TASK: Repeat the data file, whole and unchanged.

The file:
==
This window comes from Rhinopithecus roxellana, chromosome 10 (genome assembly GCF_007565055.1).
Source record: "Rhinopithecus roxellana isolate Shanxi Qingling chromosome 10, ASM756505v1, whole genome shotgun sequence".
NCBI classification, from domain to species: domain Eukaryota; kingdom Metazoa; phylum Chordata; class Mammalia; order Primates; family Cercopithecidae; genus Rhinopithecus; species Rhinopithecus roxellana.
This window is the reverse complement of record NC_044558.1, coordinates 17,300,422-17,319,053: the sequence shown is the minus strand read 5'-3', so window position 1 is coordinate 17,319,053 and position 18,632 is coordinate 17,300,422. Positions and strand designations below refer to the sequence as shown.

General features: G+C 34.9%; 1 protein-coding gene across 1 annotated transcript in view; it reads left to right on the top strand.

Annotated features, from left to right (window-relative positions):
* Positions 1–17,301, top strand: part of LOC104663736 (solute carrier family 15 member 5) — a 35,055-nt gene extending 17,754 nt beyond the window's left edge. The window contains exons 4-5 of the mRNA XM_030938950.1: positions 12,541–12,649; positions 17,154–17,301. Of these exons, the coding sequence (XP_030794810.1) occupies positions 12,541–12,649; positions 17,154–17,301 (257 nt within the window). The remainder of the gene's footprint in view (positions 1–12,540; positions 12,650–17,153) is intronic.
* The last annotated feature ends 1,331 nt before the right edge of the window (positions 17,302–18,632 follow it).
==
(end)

This window comes from Rhinopithecus roxellana, chromosome 10 (genome assembly GCF_007565055.1).
Source record: "Rhinopithecus roxellana isolate Shanxi Qingling chromosome 10, ASM756505v1, whole genome shotgun sequence".
NCBI classification, from domain to species: domain Eukaryota; kingdom Metazoa; phylum Chordata; class Mammalia; order Primates; family Cercopithecidae; genus Rhinopithecus; species Rhinopithecus roxellana.
This window is the reverse complement of record NC_044558.1, coordinates 17,300,422-17,319,053: the sequence shown is the minus strand read 5'-3', so window position 1 is coordinate 17,319,053 and position 18,632 is coordinate 17,300,422. Positions and strand designations below refer to the sequence as shown.

General features: G+C 34.9%; 1 protein-coding gene across 1 annotated transcript in view; it reads left to right on the top strand.

Annotated features, from left to right (window-relative positions):
* Positions 1–17,301, top strand: part of LOC104663736 (solute carrier family 15 member 5) — a 35,055-nt gene extending 17,754 nt beyond the window's left edge. The window contains exons 4-5 of the mRNA XM_030938950.1: positions 12,541–12,649; positions 17,154–17,301. Of these exons, the coding sequence (XP_030794810.1) occupies positions 12,541–12,649; positions 17,154–17,301 (257 nt within the window). The remainder of the gene's footprint in view (positions 1–12,540; positions 12,650–17,153) is intronic.
* The last annotated feature ends 1,331 nt before the right edge of the window (positions 17,302–18,632 follow it).